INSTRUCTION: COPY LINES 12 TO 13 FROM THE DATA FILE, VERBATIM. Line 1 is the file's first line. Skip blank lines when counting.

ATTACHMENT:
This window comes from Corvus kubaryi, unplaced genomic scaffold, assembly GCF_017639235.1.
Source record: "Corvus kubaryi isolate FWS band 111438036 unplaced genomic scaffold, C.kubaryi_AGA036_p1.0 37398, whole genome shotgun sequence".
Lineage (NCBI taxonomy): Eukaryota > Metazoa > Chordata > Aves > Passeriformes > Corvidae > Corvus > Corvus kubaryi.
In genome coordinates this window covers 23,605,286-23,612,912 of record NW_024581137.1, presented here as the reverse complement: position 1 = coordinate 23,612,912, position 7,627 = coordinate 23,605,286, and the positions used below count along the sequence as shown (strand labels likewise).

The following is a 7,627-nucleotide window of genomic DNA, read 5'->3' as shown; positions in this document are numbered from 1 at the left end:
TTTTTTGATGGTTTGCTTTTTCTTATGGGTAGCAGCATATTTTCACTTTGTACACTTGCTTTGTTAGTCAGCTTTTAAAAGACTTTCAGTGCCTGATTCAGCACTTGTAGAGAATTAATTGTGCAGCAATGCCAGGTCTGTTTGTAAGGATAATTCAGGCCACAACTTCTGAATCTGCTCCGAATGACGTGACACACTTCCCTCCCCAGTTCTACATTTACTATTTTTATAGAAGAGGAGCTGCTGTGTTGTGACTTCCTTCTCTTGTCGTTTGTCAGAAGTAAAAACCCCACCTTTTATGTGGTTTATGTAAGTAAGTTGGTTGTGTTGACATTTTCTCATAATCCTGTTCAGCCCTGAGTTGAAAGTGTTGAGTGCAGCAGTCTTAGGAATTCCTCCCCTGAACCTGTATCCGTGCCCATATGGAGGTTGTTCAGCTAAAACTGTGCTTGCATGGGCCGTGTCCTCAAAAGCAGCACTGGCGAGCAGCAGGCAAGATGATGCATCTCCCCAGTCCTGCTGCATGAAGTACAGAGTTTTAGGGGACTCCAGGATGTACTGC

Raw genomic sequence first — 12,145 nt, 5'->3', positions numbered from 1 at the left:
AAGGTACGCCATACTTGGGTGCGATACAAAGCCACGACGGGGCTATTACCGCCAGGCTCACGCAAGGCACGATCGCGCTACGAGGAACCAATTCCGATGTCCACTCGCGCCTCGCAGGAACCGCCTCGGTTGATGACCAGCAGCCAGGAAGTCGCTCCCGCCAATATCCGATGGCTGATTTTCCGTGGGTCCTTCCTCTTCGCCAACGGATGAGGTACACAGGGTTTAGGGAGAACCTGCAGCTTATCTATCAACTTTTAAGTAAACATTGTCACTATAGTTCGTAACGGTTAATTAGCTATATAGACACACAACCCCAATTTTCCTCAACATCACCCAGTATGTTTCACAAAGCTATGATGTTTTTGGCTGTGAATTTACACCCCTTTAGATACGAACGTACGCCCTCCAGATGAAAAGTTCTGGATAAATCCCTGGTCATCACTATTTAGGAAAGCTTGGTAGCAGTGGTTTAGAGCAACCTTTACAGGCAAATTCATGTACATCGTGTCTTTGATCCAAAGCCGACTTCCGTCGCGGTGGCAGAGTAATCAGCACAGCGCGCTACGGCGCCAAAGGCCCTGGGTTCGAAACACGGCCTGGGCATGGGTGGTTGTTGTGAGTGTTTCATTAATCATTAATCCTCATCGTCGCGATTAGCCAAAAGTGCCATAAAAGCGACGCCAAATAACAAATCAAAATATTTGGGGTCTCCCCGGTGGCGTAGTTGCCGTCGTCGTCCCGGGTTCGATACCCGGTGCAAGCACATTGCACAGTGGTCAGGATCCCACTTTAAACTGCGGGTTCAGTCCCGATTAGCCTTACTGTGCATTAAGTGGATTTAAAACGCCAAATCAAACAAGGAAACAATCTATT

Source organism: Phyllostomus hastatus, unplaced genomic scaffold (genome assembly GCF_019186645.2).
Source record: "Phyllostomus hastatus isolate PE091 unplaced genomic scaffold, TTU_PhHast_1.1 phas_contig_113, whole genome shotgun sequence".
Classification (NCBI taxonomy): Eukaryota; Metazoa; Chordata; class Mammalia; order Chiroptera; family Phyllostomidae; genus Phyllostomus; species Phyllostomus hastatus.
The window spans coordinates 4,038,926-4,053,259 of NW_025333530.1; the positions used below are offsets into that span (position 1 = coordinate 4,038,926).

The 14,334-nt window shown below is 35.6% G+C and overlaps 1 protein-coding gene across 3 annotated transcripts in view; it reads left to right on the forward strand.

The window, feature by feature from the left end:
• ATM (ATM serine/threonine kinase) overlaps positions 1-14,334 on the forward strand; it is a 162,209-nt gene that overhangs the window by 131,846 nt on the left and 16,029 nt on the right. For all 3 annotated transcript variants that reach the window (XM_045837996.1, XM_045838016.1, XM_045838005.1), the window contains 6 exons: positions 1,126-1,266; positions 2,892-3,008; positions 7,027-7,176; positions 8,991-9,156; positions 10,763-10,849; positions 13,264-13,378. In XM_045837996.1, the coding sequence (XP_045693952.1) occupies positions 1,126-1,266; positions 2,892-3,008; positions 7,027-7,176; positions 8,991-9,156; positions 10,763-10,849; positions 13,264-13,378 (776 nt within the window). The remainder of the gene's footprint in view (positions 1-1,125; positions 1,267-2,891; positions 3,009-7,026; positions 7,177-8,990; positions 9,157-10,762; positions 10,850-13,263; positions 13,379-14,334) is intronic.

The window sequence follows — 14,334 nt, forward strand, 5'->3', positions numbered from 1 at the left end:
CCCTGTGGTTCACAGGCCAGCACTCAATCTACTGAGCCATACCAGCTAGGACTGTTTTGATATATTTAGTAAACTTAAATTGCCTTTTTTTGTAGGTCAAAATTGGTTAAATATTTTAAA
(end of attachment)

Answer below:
The window spans coordinates 4,038,926-4,053,259 of NW_025333530.1; the positions used below are offsets into that span (position 1 = coordinate 4,038,926).

The 14,334-nt window shown below is 35.6% G+C and overlaps 1 protein-coding gene across 3 annotated transcripts in view; it reads left to right on the forward strand.